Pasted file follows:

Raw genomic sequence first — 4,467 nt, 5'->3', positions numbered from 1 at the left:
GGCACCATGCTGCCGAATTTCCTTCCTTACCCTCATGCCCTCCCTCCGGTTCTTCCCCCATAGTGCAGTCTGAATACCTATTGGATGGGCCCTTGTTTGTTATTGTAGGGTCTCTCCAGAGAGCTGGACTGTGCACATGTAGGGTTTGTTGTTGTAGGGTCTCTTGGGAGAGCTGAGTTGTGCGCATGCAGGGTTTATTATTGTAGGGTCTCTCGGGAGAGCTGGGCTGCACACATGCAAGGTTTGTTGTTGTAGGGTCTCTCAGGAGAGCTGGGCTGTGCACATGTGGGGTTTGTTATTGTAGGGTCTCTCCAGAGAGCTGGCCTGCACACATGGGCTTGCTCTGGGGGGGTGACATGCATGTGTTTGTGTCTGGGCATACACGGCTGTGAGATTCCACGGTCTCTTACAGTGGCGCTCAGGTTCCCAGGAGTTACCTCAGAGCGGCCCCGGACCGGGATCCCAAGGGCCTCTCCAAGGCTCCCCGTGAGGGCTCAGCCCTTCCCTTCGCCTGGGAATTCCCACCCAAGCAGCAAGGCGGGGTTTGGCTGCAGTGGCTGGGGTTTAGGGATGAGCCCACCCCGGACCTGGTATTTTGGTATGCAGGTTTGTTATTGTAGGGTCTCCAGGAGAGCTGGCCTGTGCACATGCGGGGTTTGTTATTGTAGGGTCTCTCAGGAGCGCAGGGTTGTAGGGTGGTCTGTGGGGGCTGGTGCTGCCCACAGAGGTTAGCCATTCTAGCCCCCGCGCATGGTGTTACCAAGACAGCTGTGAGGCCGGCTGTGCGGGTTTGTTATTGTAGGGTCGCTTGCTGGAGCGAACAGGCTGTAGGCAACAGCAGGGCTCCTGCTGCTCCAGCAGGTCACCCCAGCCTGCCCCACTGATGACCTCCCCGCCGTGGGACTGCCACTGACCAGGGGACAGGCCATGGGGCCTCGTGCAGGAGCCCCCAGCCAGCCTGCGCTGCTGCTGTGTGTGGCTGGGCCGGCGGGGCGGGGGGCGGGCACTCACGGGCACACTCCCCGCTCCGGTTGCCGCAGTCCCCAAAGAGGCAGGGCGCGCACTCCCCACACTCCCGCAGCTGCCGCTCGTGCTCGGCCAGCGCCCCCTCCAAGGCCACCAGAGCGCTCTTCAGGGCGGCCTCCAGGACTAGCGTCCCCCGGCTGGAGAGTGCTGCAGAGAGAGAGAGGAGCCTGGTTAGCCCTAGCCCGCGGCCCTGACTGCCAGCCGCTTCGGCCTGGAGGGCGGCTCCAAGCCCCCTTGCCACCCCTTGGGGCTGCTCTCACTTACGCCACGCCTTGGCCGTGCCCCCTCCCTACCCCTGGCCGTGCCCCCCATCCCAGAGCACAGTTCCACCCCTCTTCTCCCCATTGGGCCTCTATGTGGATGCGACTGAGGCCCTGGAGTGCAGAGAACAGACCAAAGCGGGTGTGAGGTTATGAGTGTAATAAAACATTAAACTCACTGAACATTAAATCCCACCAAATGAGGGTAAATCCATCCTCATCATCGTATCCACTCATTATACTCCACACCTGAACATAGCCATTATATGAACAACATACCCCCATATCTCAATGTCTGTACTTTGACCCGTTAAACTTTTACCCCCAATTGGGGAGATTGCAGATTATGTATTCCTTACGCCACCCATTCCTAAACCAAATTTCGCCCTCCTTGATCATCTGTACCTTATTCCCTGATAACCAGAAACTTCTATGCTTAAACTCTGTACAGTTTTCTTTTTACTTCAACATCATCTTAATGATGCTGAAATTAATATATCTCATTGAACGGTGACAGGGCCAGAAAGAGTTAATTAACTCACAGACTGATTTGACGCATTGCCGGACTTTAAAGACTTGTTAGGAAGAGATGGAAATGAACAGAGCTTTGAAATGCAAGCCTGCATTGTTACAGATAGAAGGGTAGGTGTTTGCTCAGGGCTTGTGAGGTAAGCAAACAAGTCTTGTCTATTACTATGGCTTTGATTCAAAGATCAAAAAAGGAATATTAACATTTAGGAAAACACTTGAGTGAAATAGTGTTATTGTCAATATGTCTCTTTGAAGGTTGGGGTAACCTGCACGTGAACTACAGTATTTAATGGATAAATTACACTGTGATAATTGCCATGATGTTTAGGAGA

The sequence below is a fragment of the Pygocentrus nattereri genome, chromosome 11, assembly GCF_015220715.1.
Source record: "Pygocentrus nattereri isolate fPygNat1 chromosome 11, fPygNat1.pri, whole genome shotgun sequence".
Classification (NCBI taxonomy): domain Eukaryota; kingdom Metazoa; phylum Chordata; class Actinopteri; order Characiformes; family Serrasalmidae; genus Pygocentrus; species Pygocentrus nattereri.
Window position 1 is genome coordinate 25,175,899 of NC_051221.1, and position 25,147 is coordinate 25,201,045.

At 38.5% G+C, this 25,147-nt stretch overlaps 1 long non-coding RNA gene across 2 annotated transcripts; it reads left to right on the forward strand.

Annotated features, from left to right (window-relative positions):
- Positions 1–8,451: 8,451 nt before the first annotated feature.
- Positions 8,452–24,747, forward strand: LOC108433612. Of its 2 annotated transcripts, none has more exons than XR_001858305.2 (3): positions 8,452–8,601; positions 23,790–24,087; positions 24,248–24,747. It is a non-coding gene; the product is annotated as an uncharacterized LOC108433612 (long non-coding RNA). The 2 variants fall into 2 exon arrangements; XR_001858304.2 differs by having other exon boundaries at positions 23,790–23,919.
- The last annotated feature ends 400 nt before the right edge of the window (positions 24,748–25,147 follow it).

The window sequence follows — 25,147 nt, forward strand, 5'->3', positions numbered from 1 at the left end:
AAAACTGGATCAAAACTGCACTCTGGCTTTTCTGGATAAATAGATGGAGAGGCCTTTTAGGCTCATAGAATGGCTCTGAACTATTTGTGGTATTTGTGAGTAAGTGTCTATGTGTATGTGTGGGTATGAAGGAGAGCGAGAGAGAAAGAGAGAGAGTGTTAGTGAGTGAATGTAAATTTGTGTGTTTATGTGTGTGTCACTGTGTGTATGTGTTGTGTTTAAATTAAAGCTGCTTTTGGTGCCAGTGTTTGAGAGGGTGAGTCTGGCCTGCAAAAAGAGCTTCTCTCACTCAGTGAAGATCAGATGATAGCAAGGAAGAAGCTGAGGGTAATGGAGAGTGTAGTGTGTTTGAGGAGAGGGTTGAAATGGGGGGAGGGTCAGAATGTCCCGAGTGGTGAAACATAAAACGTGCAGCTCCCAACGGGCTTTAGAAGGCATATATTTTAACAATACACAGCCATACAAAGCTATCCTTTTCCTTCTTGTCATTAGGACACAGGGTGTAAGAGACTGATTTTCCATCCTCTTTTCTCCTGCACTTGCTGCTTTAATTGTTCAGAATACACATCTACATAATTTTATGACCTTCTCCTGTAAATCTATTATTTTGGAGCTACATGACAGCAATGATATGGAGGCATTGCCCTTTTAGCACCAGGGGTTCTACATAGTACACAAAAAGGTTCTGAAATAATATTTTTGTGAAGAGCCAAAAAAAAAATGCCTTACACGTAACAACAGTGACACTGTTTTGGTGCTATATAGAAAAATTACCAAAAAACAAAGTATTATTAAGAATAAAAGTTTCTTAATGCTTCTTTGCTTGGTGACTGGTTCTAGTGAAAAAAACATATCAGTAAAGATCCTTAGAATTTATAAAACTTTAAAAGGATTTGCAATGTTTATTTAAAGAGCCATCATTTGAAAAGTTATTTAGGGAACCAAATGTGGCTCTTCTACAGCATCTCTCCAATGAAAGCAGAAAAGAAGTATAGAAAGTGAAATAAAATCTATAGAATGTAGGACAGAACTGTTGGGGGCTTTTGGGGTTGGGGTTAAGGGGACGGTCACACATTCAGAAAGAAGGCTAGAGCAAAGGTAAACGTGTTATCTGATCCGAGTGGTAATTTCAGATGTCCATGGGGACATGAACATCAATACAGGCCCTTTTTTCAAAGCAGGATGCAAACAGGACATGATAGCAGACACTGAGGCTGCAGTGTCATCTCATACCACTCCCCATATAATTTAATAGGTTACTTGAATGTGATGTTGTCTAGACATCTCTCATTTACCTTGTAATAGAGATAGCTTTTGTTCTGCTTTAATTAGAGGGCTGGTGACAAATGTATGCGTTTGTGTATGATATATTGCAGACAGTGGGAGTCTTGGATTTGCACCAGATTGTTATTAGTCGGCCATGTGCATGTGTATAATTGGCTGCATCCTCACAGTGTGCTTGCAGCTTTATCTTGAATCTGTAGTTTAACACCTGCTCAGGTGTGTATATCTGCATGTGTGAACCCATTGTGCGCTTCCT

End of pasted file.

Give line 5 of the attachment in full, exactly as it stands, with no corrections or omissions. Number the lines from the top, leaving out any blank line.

Classification (NCBI taxonomy): domain Eukaryota; kingdom Metazoa; phylum Chordata; class Actinopteri; order Characiformes; family Serrasalmidae; genus Pygocentrus; species Pygocentrus nattereri.